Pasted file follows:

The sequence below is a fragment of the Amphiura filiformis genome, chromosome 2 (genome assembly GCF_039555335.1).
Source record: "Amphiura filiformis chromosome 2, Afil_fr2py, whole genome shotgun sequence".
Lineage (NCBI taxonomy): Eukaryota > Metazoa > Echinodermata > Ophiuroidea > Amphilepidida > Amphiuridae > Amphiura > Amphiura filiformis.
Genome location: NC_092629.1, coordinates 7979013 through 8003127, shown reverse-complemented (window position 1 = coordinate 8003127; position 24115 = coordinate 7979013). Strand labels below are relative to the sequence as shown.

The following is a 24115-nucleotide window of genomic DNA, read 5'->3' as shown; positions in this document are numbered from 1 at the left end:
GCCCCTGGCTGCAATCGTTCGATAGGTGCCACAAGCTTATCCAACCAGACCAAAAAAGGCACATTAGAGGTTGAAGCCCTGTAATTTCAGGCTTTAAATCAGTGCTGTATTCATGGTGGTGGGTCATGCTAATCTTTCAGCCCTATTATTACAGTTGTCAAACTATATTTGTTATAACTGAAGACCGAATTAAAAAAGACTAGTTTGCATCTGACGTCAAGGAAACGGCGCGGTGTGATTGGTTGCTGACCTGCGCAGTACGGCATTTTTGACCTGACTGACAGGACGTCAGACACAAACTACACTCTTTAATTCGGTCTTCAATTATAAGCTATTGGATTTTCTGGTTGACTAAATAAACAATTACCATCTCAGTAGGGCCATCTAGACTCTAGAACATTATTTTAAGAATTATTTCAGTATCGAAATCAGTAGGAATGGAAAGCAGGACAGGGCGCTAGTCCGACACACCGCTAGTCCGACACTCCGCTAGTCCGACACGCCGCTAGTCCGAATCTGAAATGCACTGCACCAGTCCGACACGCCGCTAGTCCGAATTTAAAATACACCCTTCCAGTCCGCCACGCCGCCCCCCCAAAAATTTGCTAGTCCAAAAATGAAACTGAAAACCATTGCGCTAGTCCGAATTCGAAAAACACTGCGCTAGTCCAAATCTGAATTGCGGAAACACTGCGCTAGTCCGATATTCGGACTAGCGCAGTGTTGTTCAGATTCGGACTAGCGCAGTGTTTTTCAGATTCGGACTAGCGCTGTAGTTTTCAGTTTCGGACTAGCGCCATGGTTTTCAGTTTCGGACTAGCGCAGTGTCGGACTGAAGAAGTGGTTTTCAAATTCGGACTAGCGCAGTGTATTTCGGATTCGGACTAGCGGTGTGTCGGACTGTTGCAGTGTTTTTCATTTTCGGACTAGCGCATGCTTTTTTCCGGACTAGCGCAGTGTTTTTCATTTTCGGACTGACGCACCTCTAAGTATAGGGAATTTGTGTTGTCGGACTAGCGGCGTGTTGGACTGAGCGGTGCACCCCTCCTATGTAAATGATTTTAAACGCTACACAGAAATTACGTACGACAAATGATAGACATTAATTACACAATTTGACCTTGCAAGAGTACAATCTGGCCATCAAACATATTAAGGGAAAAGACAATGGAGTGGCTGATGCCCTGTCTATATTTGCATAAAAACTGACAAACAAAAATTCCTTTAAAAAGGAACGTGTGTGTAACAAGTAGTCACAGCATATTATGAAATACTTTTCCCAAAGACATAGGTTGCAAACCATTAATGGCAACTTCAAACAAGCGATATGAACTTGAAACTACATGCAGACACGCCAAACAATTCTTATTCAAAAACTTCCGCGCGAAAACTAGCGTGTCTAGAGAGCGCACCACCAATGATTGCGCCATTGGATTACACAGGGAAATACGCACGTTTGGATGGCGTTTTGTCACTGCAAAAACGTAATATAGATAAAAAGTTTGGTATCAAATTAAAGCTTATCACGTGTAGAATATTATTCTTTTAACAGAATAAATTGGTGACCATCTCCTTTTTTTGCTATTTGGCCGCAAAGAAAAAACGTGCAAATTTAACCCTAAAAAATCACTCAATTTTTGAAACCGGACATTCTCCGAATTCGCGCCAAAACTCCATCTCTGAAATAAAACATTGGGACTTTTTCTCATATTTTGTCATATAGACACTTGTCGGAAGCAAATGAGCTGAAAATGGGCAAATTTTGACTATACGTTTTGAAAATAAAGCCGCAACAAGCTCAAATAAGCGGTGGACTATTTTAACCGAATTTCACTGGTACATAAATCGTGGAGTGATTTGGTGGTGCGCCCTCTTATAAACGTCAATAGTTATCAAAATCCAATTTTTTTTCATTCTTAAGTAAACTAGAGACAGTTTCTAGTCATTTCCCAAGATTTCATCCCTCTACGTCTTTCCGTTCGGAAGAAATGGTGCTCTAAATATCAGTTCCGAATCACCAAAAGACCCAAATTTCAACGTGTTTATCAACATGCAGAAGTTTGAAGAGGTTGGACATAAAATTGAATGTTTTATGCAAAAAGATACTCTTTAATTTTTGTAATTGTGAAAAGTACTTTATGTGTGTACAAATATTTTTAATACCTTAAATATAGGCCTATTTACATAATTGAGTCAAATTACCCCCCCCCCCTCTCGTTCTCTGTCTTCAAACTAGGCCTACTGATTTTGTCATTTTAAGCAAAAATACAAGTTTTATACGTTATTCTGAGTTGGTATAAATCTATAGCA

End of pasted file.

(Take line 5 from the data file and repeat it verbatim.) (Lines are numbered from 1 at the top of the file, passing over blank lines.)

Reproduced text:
The following is a 24115-nucleotide window of genomic DNA, read 5'->3' as shown; positions in this document are numbered from 1 at the left end: